On occasion, I've testified on tax bills before our Legislature. This past session, there were many tax expenditure proposals to allow credits and incentives to select groups or specific activities. I said that whenever credits and
incentives take away revenue, that money needs to be made up - usually by the rest of us. "Not so," the Department of Business, Economic Development and Tourism testified. "We can make up the revenue by simply growing the tax base."
Theoretically, DBEDT's premise is true. If we stimulate business so it produces more revenue and pays more tax, then the revenue lost to the incentives can be made up. But imagine going to your friendly neighborhood moneylender about your delinquent loan payment and saying, "Don't worry. I'll get a job that pays 30 percent more than my current one and pay off your loan!" The response, of course, is likely to be, "Fine, but you still need to pay your bill now!"
We may be able to grow the pie ultimately, but it's a process that takes time. And someone has to pay the current bills while we wait for the pie to grow.
Nevertheless, growing the pie is a worthwhile goal. How do we get there? As a way of getting to the answer, suppose we focus on the manufacturing sector, which was identified by the Chamber of Commerce this past legislative session as one especially worthy of assistance.
A recent survey conducted by the magazine IndustryWeek and the National Association of Manufacturers noted that the top business challenges continue to be rising health care costs and an unfavorable business climate. When asked about policy priorities for the next few years, slowing entitlement spending, finding a long-term budget deal, reducing regulatory burdens and controlling health care costs were at the top of the list. One survey respondent had an interesting observation that seemed to capture the mood: We need fewer Democrats and fewer Republicans and more smart people that are willing to tackle the longe-term issues with compromise. Not as a bulldozer, but something that all Americans can believe in and actually trust.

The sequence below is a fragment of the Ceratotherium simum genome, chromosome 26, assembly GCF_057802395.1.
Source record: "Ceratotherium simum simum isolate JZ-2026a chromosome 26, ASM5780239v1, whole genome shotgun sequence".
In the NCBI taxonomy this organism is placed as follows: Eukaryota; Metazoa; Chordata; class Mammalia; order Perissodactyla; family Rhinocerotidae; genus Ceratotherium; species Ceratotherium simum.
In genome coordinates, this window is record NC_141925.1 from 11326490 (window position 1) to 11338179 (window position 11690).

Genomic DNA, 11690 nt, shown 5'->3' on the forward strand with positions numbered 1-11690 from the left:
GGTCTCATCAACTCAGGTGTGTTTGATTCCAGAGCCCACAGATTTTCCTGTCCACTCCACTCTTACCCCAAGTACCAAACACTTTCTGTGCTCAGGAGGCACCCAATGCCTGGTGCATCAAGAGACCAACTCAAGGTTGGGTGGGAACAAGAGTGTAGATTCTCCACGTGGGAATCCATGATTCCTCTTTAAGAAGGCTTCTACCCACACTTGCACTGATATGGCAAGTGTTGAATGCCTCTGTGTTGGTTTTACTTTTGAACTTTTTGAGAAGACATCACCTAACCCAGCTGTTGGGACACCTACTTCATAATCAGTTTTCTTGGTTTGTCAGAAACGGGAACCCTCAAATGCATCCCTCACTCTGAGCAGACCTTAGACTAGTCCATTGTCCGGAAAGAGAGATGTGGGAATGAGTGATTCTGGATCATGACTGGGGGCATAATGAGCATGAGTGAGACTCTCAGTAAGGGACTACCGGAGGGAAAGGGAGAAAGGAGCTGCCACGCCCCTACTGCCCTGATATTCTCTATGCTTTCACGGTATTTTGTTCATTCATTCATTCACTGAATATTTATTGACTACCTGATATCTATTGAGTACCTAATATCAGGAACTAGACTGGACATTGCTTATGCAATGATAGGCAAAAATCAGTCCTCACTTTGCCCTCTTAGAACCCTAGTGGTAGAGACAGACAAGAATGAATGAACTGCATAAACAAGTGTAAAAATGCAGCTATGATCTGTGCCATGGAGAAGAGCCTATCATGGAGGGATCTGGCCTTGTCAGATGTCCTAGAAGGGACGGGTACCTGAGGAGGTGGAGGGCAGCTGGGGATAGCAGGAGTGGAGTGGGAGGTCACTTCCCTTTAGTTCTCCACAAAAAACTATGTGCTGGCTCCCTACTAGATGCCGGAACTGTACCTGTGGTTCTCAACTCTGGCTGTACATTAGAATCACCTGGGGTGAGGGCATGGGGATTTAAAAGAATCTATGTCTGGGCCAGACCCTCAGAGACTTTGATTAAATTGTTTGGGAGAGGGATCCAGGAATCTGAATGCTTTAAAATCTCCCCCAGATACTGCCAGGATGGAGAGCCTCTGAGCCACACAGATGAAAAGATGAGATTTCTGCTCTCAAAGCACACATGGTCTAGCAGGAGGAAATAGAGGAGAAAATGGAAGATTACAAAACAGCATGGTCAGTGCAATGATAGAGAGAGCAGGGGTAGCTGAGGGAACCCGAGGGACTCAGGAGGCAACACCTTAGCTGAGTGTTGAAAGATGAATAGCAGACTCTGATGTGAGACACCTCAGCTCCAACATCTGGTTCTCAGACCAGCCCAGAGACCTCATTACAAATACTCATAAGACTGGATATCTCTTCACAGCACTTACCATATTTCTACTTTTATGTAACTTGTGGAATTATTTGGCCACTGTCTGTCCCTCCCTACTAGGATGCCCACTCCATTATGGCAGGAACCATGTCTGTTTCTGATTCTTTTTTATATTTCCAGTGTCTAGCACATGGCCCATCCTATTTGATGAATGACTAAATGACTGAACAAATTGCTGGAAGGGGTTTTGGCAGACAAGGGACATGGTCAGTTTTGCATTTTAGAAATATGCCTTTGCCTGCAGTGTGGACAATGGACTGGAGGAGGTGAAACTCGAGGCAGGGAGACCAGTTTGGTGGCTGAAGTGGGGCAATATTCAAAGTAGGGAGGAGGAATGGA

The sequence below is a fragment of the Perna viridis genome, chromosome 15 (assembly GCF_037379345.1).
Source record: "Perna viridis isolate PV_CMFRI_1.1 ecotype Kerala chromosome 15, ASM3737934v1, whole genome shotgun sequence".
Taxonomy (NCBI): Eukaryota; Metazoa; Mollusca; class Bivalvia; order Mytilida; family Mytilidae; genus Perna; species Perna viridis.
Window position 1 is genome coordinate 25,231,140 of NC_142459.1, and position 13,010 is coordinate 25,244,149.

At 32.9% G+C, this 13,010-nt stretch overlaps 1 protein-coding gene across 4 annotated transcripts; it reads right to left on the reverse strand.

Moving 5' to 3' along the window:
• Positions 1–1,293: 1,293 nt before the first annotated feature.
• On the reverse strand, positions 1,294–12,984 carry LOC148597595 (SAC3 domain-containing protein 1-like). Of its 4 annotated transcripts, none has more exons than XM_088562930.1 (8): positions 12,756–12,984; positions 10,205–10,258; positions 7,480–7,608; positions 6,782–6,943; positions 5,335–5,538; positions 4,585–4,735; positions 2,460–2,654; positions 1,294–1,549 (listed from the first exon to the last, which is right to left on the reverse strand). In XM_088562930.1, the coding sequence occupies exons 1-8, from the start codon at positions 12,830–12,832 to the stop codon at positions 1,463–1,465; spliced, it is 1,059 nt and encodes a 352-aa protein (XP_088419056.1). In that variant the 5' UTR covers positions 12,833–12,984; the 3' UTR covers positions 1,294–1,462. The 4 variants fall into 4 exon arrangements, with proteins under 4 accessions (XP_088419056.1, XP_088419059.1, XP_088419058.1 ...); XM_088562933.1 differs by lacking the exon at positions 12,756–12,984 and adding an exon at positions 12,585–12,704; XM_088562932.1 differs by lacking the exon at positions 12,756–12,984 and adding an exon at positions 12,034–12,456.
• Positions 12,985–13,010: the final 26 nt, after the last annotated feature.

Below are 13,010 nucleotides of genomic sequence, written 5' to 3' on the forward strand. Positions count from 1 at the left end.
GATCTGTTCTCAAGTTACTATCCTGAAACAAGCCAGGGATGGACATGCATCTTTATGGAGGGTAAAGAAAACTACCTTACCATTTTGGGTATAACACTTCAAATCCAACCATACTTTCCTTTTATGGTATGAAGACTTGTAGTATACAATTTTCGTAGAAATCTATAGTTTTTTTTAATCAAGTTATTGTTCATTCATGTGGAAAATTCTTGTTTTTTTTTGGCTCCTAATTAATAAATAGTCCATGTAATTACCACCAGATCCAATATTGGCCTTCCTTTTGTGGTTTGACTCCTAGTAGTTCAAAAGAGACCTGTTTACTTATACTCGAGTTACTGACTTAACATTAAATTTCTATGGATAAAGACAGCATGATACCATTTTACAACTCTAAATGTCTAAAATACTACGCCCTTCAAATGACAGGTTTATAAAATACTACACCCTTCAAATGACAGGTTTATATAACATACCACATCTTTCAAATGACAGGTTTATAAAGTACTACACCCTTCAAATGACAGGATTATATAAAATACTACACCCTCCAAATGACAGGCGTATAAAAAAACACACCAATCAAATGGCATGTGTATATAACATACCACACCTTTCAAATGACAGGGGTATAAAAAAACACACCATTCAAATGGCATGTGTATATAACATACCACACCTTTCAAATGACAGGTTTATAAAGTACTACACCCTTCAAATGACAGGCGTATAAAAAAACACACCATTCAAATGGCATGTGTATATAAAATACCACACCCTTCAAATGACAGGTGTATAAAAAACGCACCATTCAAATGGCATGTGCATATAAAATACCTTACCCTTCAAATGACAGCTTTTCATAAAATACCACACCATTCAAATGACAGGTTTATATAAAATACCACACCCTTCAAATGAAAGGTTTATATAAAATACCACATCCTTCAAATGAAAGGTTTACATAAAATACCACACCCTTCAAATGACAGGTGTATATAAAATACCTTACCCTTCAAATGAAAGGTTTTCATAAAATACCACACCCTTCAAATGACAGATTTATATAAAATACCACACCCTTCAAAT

Similarly, Hawaii should strive for a government or regulatory environment that people can believe in and trust. To do that, I recommend that we stick to the basics: Enact laws and rules that are clear and easily understood. Don't use vague or misleading language.
It's OK to use specialized concepts from other areas such as federal law or regulatory law because it can be really difficult to define your own concepts. For example, many of the credit bills this past session awarded credits based on cost but failed to define cost. How about using depreciable basis, which is a complex but well-known tax concept?
Don't change the rules in the middle of the game or even give the appearance that the rules are changing. If a law is vague and some taxpayers seem to be taking liberties with it, there is a great temptation to clamp down and make life harder for everyone. But that can defeat legitimate expectations, fuel distrust and give the impression that the state was engaging in bait and switch from the start.
Be true to legislative intent. Advocates in both the public and the private sectors try to convince lawmakers and agencies to apply a law in areas it wasn't intended for. We should resist the temptation and be true to the interpretation that addresses what the law sought to address and stop there.
Once we have created an environment that we can believe in and trust, we would have eliminated one of the barriers that are keeping us from being internationally competitive and improve our chances of actually growing the pie.
* Tom Yamachika is the interim president of the Tax Foundation of Hawaii.